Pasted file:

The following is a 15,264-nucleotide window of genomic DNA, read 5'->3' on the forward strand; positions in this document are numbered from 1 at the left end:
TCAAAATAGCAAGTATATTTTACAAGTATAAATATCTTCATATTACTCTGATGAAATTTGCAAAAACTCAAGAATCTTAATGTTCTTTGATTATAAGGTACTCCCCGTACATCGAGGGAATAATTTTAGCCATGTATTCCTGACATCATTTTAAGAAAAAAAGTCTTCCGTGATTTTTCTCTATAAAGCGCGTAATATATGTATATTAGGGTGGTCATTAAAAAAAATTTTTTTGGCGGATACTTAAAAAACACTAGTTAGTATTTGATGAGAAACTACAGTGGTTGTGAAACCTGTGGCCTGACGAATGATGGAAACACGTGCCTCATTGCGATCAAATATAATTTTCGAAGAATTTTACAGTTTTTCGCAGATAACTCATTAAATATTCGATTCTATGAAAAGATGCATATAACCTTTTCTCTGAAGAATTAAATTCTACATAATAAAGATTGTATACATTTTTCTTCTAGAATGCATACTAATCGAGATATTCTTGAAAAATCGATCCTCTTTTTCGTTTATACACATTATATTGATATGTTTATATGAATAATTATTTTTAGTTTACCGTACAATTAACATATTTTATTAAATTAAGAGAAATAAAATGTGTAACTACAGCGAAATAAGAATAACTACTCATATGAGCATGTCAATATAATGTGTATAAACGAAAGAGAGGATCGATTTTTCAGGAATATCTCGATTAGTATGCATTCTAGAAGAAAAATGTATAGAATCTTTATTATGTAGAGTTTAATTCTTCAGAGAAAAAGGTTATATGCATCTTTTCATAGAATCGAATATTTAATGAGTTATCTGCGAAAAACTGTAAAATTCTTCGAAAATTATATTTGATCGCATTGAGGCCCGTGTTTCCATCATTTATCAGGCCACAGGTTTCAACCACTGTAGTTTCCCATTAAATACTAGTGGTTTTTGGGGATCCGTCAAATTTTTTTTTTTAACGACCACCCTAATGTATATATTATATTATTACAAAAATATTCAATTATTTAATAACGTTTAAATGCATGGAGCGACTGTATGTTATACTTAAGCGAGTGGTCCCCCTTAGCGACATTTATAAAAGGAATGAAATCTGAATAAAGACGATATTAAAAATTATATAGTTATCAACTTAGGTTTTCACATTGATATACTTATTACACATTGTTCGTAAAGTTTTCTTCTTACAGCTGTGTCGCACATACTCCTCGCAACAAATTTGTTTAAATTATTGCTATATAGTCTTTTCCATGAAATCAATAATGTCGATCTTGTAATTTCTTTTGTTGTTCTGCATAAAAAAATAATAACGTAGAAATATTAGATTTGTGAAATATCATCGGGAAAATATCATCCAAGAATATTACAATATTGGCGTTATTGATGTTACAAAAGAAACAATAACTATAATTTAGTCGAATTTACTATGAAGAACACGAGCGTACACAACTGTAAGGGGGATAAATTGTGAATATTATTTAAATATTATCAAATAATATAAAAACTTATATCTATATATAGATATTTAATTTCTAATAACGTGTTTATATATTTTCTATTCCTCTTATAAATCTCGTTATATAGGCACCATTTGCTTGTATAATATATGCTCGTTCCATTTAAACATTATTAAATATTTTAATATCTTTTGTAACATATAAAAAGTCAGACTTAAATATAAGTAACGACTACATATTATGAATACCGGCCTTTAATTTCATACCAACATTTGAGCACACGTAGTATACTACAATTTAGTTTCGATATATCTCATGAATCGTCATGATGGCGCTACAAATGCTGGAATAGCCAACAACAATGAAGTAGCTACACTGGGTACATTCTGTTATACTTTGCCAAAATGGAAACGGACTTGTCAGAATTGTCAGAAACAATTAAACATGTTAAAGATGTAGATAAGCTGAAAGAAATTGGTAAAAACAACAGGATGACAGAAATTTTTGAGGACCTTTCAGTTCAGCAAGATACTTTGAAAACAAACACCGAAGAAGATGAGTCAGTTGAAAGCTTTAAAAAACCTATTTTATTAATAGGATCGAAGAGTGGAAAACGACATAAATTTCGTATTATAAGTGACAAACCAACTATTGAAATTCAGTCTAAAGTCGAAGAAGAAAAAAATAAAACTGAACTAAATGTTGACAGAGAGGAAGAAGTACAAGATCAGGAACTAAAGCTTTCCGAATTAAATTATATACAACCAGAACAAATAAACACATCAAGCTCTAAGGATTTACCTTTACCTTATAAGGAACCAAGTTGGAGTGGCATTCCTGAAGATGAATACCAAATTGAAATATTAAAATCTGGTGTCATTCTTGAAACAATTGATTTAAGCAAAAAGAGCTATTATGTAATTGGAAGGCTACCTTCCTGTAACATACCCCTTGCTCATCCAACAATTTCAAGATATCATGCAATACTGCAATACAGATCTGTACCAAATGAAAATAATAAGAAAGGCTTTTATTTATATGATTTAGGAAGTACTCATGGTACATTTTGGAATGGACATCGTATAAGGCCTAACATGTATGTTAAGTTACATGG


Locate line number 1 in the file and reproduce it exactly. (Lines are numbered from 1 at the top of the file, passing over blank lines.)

The following is a 15,264-nucleotide window of genomic DNA, read 5'->3' on the forward strand; positions in this document are numbered from 1 at the left end: